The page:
Fitzmaurice praises contribution of basketball coach Weldon
Kerry boss still working with extended panel of 40 as he plots summer campaign
Eamonn Fitzmaurice: said Killarney basketball coach James Weldon ‘has a different eye and a different take on things’. Photograph: Ryan Byrne/Inpho
Every manager likes to believe they’re bringing something different to the championship, and Eamonn Fitzmaurice is no exception. A specially extended panel of 40 players. A draft of young talents including last year’s standout minor David Clifford. And a heightened spatial awareness.
At least that last part was Fitzmaurice’s intention when recruiting James Weldon to his Kerry backroom team, the highly respected basketball coach from Killarney has worked at both national and Superleague level in Ireland, and also spent some time shadowing international teams.
A member of the St Paul’s club, Weldon is also renowned for his tactical insights, as well as the core basketball skills and techniques such as swift movement of the ball and that heightened spatial awareness.
“I’m delighted with him,” said Fitzmaurice, in his sixth season as manager, speaking ahead of Kerry’s Munster football championship opener against Clare on Sunday.
“The big thing with James, because there are aspects of basketball and football that are so transferable, we wanted our thinking as a management challenged, and he has done that.
“He has taken parts of training here and there, and he has a different eye and a different take on things. He’s involved in both defence and offensively, he has ideas on both. He has good, good ideas, and great manner.”
Fitzmaurice is not the first football manager to bounce some ideas off a basketball coach. Dublin forwards’ coach Jason Sherlock is equally renowned for his basketball skills, and Mark Ingle has also worked with Dublin. In Roscommon, Liam MacHale also brings his basketball brain to the management of Kevin McStay.
Kerry forward Kieran Donaghy has long praised the basketball skills he brings to his game, and again spent the early part of the season playing with his club Tralee Warriors. Weldon’s success on the court includes 10 national titles in four seasons with the Limerick’s UL Huskies.
Fitzmaurice also confirmed his intention to work off an extended panel this summer, with the Super-8s in mind, rather than trim it back at this time of the year as he normally would.
“We haven’t really cut it to be honest. I suppose we are conscious that it’s kind of a unique summer the format that’s coming up, that if we are to get that far we’ll need a big squad that’s ready to go. So at the moment all of the group are involved really. All of the lads that were involved during the league are still involved with us.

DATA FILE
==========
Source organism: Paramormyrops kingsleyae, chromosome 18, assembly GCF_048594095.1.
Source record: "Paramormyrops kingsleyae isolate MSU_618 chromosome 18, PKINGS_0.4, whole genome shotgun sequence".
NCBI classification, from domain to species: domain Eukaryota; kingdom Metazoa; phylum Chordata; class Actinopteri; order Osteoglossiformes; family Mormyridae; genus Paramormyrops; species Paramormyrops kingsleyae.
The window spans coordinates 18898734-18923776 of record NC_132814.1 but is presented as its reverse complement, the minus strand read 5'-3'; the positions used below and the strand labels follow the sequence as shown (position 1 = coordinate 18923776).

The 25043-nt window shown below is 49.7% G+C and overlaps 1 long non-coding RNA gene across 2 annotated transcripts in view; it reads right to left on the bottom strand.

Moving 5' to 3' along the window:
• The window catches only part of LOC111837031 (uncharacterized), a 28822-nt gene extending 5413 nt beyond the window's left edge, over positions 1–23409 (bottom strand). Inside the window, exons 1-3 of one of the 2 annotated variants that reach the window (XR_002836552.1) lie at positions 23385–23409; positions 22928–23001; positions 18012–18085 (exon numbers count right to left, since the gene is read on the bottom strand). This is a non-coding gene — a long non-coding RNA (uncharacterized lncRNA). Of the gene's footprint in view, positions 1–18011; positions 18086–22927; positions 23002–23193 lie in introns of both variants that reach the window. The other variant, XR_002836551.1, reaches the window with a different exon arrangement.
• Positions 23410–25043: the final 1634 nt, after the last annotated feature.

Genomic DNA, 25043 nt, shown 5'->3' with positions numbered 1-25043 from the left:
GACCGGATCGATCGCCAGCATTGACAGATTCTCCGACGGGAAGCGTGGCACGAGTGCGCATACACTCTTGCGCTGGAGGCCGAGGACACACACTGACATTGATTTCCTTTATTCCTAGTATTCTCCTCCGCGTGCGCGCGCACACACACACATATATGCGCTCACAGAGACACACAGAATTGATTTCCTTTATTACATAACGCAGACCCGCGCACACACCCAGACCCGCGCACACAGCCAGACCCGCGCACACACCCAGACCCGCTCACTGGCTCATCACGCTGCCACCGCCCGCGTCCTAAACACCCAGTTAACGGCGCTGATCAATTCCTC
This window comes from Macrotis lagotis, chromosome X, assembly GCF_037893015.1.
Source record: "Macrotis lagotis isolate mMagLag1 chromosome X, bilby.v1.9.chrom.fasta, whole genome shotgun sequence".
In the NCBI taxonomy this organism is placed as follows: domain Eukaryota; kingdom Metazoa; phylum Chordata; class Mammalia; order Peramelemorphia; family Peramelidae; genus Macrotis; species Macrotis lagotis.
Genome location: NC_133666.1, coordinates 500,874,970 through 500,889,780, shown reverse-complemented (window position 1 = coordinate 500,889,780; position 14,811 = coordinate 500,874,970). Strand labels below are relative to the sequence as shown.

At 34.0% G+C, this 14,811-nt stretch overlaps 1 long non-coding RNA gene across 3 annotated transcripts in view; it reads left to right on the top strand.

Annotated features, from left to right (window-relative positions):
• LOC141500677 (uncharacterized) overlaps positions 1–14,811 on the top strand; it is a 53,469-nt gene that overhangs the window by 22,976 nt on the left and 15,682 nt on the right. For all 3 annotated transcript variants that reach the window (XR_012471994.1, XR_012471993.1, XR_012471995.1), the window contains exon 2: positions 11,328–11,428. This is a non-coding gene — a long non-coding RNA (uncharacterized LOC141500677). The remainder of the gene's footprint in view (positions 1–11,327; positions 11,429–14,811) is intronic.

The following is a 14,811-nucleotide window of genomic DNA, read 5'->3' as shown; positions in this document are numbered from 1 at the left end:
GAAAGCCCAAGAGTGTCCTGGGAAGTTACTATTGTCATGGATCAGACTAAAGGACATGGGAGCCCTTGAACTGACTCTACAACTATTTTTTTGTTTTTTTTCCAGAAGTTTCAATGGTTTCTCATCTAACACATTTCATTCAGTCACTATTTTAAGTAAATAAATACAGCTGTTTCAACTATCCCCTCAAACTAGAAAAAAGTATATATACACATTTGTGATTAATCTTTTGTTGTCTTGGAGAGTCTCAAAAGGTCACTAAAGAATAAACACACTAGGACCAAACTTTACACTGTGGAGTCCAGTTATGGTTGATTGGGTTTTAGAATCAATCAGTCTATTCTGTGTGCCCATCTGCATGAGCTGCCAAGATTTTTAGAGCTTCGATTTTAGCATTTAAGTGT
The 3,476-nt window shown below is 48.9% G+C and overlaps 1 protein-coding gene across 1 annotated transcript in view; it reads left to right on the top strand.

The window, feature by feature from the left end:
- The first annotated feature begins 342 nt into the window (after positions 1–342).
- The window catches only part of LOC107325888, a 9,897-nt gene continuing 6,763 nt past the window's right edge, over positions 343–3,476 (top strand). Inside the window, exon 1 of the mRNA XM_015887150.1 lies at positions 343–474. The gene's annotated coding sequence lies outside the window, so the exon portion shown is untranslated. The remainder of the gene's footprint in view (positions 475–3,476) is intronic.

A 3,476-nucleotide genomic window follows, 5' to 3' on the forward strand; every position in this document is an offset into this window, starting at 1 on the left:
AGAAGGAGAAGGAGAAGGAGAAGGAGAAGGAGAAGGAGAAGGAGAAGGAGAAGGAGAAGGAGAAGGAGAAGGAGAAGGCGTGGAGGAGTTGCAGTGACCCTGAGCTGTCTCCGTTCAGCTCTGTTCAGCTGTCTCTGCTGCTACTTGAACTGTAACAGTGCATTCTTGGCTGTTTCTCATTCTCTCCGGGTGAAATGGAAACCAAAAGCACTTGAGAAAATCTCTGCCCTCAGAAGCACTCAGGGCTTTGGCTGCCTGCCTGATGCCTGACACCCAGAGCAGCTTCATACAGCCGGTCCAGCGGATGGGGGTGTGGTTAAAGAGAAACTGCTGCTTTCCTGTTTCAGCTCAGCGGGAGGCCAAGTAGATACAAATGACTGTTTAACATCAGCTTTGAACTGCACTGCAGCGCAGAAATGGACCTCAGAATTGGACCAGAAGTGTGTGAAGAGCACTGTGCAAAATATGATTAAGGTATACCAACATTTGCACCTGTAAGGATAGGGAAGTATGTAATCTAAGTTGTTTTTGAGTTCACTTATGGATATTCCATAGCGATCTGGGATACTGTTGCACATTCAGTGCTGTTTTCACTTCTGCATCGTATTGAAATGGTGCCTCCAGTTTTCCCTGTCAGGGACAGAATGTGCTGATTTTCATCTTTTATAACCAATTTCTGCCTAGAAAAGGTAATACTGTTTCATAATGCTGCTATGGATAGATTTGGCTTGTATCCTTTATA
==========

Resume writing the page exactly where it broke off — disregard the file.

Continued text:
“Some of the more experienced players who didn’t see much league game time are coming into good form now. This is the right time for them to be getting there. The football we play in training is, I would argue, as good as any challenge game you are going to play. So those lads are injury free now, they’re fresh and they’re getting good football. They’re not ready, all of them, right now, but they will be.”
Shane Enright (ankle) will miss the Clare game, as will Donnchadh Walsh and Daithí Casey, though their injuries are short-term; footballer of the year James O’Donoghue is back fit, although Fitzmaurice also confirmed that Johnny Buckley has opted out of the panel for “personal family reasons”.
Sunday’s game in Killarney is their fourth championship meeting in three seasons. Kerry beat Clare by six points in last year’s Munster semi-final, and twice in 2016 – by 11 points in the 2016 All-Ireland quarter-final, and by four points in the 2016 Munster semi-final.
“I think they’re a better team,” Fitzmaurice said of Clare, who beat Limerick 1-23 to 0-14 in the first round. “Going back to the first time we played them in 2014 they have progressed every year since then. I think what’s noticeable about them this year is that strength and conditioning-wise they have definitely progressed on another level again. That was definitely very noticeable against Limerick.
“They’ve new players, Ciarán Malone was wing forward, he got 1-3 from play. Eoin Cleary, who would have played in the corner against us in the past, he was centre forward, looked very good, kicked five points from play. Jamie Malone we know about, he was very good on the other side. Their inside forwards, Evan Courtney who played football with UCC, he’s lively. And we know all about David Tubridy and Keelan Sexton, we’d have been up against them the last few years.”
There were only six places between them in the league, Kerry finishing fifth in Division One, Clare third in Division Two. But Clare’s last win over Kerry in the championship remains the shock 1992 Munster final victory.